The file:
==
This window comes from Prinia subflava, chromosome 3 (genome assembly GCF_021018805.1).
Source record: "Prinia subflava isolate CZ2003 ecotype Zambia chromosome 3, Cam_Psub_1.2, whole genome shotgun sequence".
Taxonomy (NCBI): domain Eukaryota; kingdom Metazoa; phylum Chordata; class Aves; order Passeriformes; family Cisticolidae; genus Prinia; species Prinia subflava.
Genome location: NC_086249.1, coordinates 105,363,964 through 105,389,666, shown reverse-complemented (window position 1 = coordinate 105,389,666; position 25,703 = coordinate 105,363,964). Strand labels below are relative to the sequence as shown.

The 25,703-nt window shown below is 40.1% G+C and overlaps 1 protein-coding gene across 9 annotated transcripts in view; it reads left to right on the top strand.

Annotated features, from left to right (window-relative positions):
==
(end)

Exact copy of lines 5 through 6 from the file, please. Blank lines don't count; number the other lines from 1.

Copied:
The 25,703-nt window shown below is 40.1% G+C and overlaps 1 protein-coding gene across 9 annotated transcripts in view; it reads left to right on the top strand.

Annotated features, from left to right (window-relative positions):